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How form and function helped make BWI the D.C. area’s busiest airport

“It’s the airport that gets the job done without being flashy”

BWI Airport
Edward Russell

For the past several years, Baltimore-Washington International Airport (BWI) has been the region’s busiest. It handled a record 26.4 million passengers in 2017 and—for the first time since the mid-1980s—surpassed Dulles International Airport in annual passengers in 2012.

But long before then, when major renovations on its terminal were completed in 1979, to the tune of $70 million, BWI stood out for something else: its design. The airport’s “space-frame” pavilion, the geometric structure that runs between what are now Concourses B and D, was groundbreaking for its time.

Made of steel and glass, this airy building broke with the hulking, fortress-like terminals that were common in the U.S. and abroad. It echoed the vibe of a city convention center or a community recreational facility, juxtaposing light and heavy elements.

The pavilion also helped BWI achieve its present-day efficiency and inspired the forms of future airports around the world, from Denver to Madrid to Singapore. “It was a strong, clear idea from the beginning and could accommodate a lot of changes over time,” says Ed Gunts, who worked as the Baltimore Sun’s architecture critic when the terminal opened. “It’s the airport that gets the job done without being flashy.”

BWI in the 1980s
Courtesy of BWI Airport

Today, BWI is widely recognized for its accessibility. Condé Nast Traveler named it among the 10 “best airports in the U.S.” in the magazine’s 2018 Readers’ Choice Awards, citing the Anne Arundel County, Maryland facility’s convenience, dining options, and other amenities. (There is an approximately 1,200-square-foot gym, run by Roam Fitness, between Concourses D and E.)

Still, the airport’s terminal can be easy to overlook, especially when compared to those of its regional peers. Dulles features an iconic jet-age terminal by Finnish-American architect Eero Saarinen while Reagan National Airport (DCA) boasts a striking modernist-gothic terminal by Argentine-American architect César Pelli.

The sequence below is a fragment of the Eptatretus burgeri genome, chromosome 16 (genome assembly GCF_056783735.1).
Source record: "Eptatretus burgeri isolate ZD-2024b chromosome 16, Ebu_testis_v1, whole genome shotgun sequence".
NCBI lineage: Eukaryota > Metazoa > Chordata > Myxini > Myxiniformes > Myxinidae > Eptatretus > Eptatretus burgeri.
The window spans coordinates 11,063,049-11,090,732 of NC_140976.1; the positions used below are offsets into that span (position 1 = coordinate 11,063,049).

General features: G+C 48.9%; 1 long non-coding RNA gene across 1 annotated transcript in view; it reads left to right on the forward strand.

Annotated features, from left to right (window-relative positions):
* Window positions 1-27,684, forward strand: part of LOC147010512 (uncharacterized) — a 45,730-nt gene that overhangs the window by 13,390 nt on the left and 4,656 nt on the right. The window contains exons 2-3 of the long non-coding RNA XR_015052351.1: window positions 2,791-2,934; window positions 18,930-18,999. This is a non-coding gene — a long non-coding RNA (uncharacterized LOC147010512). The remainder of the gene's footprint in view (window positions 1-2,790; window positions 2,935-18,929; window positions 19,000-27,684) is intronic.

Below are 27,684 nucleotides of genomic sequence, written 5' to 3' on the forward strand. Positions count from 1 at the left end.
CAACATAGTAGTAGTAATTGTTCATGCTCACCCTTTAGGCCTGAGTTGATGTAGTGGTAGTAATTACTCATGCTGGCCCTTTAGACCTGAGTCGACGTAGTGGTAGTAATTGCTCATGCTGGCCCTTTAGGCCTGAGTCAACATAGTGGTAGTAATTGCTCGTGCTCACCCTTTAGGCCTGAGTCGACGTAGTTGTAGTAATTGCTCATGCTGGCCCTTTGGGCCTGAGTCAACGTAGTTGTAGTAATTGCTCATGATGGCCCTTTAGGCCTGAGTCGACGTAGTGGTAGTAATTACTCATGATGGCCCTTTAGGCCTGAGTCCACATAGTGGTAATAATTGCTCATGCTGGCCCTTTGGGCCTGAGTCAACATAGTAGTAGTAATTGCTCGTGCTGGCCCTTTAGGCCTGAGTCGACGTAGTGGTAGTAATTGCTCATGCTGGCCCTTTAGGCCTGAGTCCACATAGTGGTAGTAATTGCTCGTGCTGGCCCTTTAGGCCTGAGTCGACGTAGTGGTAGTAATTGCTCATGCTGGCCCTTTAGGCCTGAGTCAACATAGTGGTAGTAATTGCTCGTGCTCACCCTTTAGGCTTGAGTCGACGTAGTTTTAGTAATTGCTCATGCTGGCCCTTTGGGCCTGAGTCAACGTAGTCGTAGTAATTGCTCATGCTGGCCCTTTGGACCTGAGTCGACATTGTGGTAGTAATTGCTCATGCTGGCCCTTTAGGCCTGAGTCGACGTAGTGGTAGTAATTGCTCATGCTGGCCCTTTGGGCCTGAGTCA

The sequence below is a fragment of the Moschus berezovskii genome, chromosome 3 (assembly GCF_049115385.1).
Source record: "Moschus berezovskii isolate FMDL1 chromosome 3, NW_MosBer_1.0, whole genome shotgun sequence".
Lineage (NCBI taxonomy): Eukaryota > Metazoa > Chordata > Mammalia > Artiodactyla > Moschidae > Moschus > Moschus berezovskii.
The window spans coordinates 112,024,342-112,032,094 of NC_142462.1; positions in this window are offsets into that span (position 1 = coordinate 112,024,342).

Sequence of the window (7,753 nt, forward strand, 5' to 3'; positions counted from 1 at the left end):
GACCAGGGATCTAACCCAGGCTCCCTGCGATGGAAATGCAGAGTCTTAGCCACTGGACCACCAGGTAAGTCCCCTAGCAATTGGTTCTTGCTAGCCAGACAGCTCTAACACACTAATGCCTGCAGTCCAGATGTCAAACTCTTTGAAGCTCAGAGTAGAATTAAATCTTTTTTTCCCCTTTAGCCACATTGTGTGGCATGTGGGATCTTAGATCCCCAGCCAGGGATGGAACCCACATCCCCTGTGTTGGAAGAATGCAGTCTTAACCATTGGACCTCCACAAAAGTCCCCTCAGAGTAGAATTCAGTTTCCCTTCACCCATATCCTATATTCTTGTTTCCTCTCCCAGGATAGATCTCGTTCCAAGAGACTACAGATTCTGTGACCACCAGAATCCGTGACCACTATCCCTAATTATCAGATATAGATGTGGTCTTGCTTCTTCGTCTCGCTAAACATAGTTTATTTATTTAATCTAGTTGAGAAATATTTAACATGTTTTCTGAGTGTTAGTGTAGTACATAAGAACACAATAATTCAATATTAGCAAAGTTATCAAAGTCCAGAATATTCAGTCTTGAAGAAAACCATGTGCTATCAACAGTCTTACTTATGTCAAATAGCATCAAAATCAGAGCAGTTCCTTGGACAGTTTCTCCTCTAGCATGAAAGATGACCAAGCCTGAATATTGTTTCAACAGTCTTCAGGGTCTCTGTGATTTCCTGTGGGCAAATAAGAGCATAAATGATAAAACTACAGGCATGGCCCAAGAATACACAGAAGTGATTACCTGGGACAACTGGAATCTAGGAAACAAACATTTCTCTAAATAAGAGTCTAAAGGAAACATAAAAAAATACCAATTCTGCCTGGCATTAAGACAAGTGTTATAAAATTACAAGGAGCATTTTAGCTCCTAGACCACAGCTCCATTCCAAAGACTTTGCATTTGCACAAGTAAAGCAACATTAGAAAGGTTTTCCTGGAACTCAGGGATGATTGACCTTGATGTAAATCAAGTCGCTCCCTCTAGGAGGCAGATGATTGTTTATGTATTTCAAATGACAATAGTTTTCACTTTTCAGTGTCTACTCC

Local firm Peterson and Brickbauer designed BWI’s pavilion. It was built on top of the original Friendship International Airport structure, which opened in 1950 with a dedication by President Harry S. Truman.

The old terminal had outlived its usefulness, harkening back to an era of fewer passengers and fewer security concerns. In the early 1970s, a series of aircraft hijackings—or “skyjackings,” as they were popularly known—culminated in a three-man team’s 1972 threat to crash a Southern Airways jet into a nuclear power plant. Authorities mandated security checks for all passengers shortly thereafter, forever reshaping airports and their architecture.

“Post-hijack terminals were heavy and grounded, whereas earlier ones had been light and soaring,” author Alastair Gordon writes in his 2008 book Naked Airport. “The sleek and sexy envelopes of the 1960s gave way to blocky concrete bunkerlike shapes…open-style planning gave way to partitions, narrow corridors, single-entry points, and artificial lighting.”

BWI’s architects sought to buck this trend. In a 1980 piece that ran in Architectural Record, Charles Brickbauer noted that his and Warren Peterson’s design for the airport expressed a “shed-like openness with monumental elements,” in contrast with what he saw as a broader move toward more “solid, permanent construction.”

“The inspiration really came from my relationship with Louis Kahn many years before,” Brickbauer says in an interview, referring to the Estonian-American architect. “That was when space constructors [space frames] were first being devised, and I always wanted to have a chance to use one, and here it came.”